50s souvenir ware

Studio Anna souvenir dishes, made in Sydney, Australia c.1953
Coronet souvenir dishes, made in Sydney, Australia c.1954

I am particularly drawn to kitsch pottery that has landscape or botanical images…souvenir ware from the 50s is right up my street! I have posted Studio Anna pottery previously- you might remember that its pottery was situated right near where I now live, in inner-Sydney.

The first three dishes- to the left of the image -are by Studio Anna; the Cornet plates are the funky blue plate with flannel flowers, and the shell-shaped dish which features a eucalypt flower. Coronet pottery was a small pottery that operated in Sydney between the wars.

The topmost dish, with a funky 50s hotel image [pool side perspective] is inscribed ‘Hayman Island’, which is a popular tourist destination in Queensland. The round, green dish under Hayman Island is inscribed “Lilac Time, Goulburn’ – Goulburn being a small country town between Sydney and Canberra, and the last landscape dish is a view of ‘Hobart’. Having never been to Australia’s island state, I can’t attest to its 1950s accuracy, but it’s what I image Hobart would have [perhaps still does?] look like.

For Studio Anna collectors, Coronet enthusiasts, or souvenir ware devotees – this collection is for sale: $AUD145

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17 thoughts on “50s souvenir ware

  1. Your collection of australiana pieces are so varied and delightful. These holiday momentos are all the more charming for being kitsch.

  2. The uppermost left piece, the scene of the hotel pool, is just unreal. Not only did the maker create a landscape in the shape of a “fish” – but also distorted the perspective to make one think they’re looking through that painted scene from the “body of a fish” perspective. Amazing!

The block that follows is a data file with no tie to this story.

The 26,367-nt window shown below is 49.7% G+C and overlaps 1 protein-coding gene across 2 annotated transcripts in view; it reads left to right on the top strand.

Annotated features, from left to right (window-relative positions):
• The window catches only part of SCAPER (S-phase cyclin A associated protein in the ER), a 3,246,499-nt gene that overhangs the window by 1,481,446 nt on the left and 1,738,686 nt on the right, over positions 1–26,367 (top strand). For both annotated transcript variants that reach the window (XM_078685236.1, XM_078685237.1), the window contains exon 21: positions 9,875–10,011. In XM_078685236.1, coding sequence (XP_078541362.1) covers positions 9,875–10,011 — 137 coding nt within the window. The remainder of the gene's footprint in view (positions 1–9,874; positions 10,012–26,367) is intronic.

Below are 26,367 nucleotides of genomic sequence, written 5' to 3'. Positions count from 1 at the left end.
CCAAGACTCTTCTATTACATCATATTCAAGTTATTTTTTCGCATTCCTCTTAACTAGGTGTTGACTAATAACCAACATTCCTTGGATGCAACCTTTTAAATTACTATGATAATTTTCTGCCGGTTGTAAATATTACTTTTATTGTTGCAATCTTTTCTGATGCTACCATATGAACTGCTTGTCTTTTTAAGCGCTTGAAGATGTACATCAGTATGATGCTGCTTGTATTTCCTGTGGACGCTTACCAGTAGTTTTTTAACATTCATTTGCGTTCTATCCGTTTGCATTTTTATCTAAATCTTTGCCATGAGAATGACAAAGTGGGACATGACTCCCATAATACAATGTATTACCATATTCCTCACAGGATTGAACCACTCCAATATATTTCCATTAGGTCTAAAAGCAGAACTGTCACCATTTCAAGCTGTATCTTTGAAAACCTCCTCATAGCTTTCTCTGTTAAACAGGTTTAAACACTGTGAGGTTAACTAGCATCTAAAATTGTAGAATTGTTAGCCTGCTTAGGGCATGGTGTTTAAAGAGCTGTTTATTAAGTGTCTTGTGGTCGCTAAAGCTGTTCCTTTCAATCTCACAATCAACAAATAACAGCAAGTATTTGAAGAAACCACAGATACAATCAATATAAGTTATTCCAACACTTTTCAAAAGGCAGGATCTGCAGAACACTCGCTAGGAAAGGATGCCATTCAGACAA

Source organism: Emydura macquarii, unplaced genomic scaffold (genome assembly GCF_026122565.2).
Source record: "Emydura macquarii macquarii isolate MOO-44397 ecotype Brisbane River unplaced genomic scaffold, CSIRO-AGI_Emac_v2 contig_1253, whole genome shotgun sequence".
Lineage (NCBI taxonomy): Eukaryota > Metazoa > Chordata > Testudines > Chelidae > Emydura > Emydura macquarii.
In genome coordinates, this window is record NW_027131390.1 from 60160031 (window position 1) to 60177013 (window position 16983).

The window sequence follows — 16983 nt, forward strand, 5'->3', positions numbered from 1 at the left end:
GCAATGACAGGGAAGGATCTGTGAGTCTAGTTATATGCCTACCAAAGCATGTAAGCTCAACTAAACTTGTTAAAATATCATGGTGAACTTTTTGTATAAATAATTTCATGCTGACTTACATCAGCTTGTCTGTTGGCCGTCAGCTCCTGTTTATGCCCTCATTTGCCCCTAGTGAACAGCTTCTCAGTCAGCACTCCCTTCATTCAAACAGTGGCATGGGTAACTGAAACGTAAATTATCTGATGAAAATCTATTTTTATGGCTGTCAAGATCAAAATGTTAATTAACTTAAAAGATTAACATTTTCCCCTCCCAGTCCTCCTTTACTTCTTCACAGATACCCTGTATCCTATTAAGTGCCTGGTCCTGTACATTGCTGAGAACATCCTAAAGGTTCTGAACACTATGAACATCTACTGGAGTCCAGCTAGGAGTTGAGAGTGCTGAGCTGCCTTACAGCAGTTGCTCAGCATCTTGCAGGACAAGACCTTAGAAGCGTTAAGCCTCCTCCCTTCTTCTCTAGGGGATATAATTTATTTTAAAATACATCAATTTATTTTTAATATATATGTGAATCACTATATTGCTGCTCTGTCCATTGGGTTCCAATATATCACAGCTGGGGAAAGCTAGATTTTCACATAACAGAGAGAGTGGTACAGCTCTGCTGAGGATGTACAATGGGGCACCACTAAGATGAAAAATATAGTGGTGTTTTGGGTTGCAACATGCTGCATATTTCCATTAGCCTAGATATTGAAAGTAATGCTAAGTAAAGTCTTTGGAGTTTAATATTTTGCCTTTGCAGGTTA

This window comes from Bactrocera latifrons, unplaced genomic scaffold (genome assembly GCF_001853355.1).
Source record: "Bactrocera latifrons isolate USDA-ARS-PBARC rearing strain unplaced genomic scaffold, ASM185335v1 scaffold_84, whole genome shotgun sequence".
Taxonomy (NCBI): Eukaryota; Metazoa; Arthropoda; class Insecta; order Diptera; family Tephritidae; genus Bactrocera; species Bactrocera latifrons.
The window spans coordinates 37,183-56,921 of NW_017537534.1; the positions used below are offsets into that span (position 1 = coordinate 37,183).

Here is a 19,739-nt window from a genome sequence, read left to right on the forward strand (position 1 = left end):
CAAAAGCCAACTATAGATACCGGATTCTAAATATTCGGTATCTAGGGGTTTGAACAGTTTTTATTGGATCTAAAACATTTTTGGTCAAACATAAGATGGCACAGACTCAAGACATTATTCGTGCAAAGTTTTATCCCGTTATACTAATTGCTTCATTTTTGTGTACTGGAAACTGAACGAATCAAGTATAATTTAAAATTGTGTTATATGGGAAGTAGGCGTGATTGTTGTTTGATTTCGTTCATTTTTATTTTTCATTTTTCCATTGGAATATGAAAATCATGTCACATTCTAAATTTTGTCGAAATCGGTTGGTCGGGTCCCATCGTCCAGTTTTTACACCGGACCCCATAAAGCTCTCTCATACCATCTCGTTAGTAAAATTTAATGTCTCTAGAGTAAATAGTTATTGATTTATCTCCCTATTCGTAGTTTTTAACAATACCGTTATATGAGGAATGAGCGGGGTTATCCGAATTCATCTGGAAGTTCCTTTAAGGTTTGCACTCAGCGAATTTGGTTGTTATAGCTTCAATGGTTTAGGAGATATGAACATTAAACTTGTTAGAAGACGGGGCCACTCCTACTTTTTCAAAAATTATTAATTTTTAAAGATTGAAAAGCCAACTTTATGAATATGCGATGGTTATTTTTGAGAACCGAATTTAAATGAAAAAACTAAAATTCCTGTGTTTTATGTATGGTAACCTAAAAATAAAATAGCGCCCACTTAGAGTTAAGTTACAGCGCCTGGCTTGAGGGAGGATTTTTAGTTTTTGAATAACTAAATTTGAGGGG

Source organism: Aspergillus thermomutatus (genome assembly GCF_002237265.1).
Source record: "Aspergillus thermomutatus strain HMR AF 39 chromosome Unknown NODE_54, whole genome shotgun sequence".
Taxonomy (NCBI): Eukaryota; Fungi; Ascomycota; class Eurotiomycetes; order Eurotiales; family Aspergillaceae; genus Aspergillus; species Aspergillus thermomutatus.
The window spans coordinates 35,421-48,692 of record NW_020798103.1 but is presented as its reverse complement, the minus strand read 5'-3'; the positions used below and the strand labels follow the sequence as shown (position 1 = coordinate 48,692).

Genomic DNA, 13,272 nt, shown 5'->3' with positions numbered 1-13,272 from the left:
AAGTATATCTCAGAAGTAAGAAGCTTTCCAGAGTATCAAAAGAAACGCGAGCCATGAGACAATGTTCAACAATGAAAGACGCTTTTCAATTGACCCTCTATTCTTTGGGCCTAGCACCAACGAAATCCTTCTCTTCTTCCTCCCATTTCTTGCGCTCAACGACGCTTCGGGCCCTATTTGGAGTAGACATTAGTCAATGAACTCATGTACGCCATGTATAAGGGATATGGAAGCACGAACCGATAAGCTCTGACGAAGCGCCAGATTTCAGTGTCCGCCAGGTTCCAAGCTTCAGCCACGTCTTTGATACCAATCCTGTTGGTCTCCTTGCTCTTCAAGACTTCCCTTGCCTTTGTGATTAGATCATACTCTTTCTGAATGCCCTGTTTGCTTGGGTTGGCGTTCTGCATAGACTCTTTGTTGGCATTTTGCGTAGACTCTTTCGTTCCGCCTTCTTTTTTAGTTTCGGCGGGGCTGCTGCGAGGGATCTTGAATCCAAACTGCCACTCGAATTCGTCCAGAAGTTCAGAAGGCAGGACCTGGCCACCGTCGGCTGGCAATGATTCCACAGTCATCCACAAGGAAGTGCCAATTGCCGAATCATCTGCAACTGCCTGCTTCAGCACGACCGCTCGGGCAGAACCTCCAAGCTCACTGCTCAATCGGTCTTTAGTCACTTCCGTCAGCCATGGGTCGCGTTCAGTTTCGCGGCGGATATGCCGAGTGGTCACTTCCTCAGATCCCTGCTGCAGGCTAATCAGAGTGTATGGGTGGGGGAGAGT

• patricia….you’re right! it’s a funky 50s perspective that makes the most of a very ordinary hotel. i don’t know how many (hand-painted) scenes the maker made, but kinda suspect the last one of the day would be verging on pyschedelia!

  3. Coronet pottery was owned and run by my father after the wars. He immigrated to Australia in 1949. He has since been awarded an OAM for his contribution to the arts and has released a book on the technical side of pottery making. He is now 86 and lives in Western Australia. I have the blue piece amongst my collection.

    • andrea- how wonderful to hear from you! i admire coronet pottery very much, and it’s great to have more details about its origin. AND i’m very envious of your collection! would you send me the name of your father’s book? i’d like to look it up. thanks!

    • Andrea
      I have over 100 pieces of Coroner Pottery in my collection and have just contacted the Australia Museum Canberra to see if they are interested in doing a display. It would be great to talk to you.

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